At the same time, signs and symbols continued to be used in personal ornaments, but were given special significance for Christians such as the Chi-Rho monogram seen on some late Romano-British pieces, silver crossbow brooches from Sussex and others. Although direct representations of pagan deities were unacceptable to Christians, there was nevertheless a shared iconography. The Palm-branch of Victory, the peacocks of Juno and the doves of Venus are examples of the many images, which were used symbolically, even though they were perceived differently by pagans and Christians simultaneously.
Jewelry with magical or amuletic properties, often associated with specific hard stones, had important significance for the pagan Germanic folk of Northern Europe and continued to be produced and worn well into the Christian period. The latter can be seen on the magical inscriptions of gold and agate rings of the ninth and tenth centuries. Germanic jewelers of the period incorporated Bohemian garnets and other semi-precious stones such as beads of amethyst, rock crystal and agate, the latter available to them locally. Some Germanic tribes produced amulets using the teeth of various carnivores mostly the dog, the wolf, the bear and the boar.
Relics of Christ and the saints were objects of devotion in the Middle Ages and there had developed a tradition of wearing relics on the person, resulting in the incorporation of them into jewelry. In the same way that relics came to be worn rather than exposed, a prayer was inscribed as a talisman, rather than in the spoken form. Ave Maria was often inscribed on jewels, brooches, purse mounts and other objects and the Coventry ring included the Three Kings in its inscription together with the word ‘ananyzapta’ a charm against the falling sickness. Verses from the Bible were occasionally used in prophylactic inscriptions and the wearing of a gold noble of Edward IV as a pendant was most probably for protection against the dangers of travel by sea and land, especially against attack by robbers. Travelers have for centuries continued to seek protective intervention from saints like St. Christopher, their images have often been introduced into jewelry of modern times.
Great amuletic powers were ascribed to coral in the ancient world. According to Greek mythology, it was said to have originated as the ‘spurts of blood’ gushing forth after Medusa’s head had been severed by Perseus. At an early stage, coral was thought to be a protection against magic spells and in Italy, especially around Naples, it was carved in a wide variety of symbolic forms, such as the bull’s head, to promote strength. The talismatic agate ‘eye’, found in jewelry of the Roman period was not infrequently recreated in glass and other forms in modern jewelry and the vogue continues to the present day. A pendants with the hand in the characteristic position of the thumb and first finger, forming the ‘mano cornuta’ was another gesture against evil. Several fine Spanish examples have survived, including a wood and enamel silver pendant that has been considered an ‘ex-voto’ of Charles V of Spain and several portraits of Spanish ‘Infantas’ record the wearing of this particular form of amulet, alongside gold enameled crosses containing holy relics, coral, a horn, even an animal’s foot.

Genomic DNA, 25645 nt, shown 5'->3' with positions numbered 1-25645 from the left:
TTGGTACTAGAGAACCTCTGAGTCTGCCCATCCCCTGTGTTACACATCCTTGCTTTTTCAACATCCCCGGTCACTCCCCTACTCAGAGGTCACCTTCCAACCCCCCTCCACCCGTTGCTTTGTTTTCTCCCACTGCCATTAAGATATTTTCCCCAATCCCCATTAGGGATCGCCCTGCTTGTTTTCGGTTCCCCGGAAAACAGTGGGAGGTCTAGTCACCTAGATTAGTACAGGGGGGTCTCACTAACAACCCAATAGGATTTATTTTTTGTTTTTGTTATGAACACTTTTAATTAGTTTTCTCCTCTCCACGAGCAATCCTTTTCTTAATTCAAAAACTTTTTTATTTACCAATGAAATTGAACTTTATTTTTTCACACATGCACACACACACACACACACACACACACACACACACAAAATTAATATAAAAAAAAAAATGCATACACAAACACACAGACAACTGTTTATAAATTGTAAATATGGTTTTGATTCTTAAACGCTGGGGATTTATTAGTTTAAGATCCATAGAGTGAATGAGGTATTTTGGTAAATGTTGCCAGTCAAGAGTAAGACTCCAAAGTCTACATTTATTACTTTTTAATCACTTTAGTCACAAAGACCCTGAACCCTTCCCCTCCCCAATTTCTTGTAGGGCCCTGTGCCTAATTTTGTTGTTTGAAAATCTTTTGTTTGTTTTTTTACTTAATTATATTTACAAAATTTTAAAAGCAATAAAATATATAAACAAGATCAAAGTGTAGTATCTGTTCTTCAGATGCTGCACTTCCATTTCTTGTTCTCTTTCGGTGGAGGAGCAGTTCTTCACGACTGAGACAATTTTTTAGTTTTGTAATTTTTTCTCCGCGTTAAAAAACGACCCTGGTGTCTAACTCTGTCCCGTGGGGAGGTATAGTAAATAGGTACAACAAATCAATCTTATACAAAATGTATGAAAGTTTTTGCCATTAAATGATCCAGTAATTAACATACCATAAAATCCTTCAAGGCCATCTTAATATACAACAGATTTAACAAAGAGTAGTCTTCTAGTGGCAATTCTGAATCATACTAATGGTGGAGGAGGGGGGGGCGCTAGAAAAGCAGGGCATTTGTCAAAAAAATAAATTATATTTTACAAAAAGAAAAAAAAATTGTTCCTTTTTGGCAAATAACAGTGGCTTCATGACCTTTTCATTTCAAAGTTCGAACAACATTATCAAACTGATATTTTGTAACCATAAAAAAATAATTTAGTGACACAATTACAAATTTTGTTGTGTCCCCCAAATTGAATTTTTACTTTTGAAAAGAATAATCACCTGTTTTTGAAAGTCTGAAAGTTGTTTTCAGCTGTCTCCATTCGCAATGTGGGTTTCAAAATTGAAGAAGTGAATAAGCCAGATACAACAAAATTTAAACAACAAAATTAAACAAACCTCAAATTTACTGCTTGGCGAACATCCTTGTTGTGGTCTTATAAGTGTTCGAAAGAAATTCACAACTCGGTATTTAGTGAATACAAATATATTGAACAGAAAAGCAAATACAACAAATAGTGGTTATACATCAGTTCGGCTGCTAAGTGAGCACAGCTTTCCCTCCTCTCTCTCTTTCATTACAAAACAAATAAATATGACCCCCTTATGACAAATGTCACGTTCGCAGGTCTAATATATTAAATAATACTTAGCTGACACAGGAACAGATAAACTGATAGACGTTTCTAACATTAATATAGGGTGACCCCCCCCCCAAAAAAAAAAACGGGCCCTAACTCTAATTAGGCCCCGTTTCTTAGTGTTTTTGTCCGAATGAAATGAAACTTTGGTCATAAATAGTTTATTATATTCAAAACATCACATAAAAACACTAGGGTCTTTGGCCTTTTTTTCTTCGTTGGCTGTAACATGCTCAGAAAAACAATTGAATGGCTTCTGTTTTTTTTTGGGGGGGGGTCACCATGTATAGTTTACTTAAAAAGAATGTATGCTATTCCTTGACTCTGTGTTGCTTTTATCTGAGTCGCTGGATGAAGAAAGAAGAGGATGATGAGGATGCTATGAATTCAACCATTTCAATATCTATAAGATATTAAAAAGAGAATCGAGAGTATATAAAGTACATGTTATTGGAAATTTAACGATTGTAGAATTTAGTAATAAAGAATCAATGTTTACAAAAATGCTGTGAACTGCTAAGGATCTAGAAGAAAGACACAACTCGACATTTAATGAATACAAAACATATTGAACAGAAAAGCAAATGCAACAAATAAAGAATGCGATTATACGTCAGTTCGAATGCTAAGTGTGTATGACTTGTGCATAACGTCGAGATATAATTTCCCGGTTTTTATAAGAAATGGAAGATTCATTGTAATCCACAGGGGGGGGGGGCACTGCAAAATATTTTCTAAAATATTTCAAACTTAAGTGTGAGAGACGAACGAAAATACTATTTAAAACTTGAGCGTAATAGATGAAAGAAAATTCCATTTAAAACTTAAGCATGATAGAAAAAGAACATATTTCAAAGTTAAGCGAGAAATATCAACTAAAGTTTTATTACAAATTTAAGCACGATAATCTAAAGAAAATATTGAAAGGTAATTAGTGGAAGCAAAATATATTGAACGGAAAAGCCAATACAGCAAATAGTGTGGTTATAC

The use of amulets continues to be widespread in Buddhism just as it is in various religions of the East, including Islam and Hinduism. The purpose of wearing amulets varies considerably from country to country in the Buddhist world, from protection against malignant spirits, as in Tibet, to Japan where, amongst many other uses for amulets, certain types help to protect motorists on the road. Tibetan Buddhism is notable for the great prevalence of magic deriving from native tradition about malignant spirits responsible for all misfortunes. The imported Tantric Buddhism of Eastern India itself enshrined practices of a magical nature and charm boxes designed as miniature shrines reflect this profound belief. In Thailand, Burma and other parts of South East Asia, amulets can range from diagrams or pictures on paper, to clay, metal or stone images, tattoos of sacred symbols, fragments of old manuscripts , and many others. The holiness of the amulet-maker himself, usually a monk, is of special importance in making the amulet effective; the blessing of an amulet by holy monks also assists the power of the object to aid the wearer.
The ancient kingdom of Gandhara, roughly equivalent to the valley of the Kabul River in modern Pakistan, lay on a long-established trade route, which linked China and the Far East with the Mediterranean world. Buddhism reached Gandhara as early as the third century BC at which time cylindrical amulet-cases began to appear on Gandharan sculptures.
In Islam, the most potent amulet is the written word; verses from the Quran, miniature Qurans, the names of attributes of God. Charms written on paper are inserted into amulet cases and worn by men, women, animals or anything needing protection. They are also inscribed over doors, household objects and on to the amulet case itself.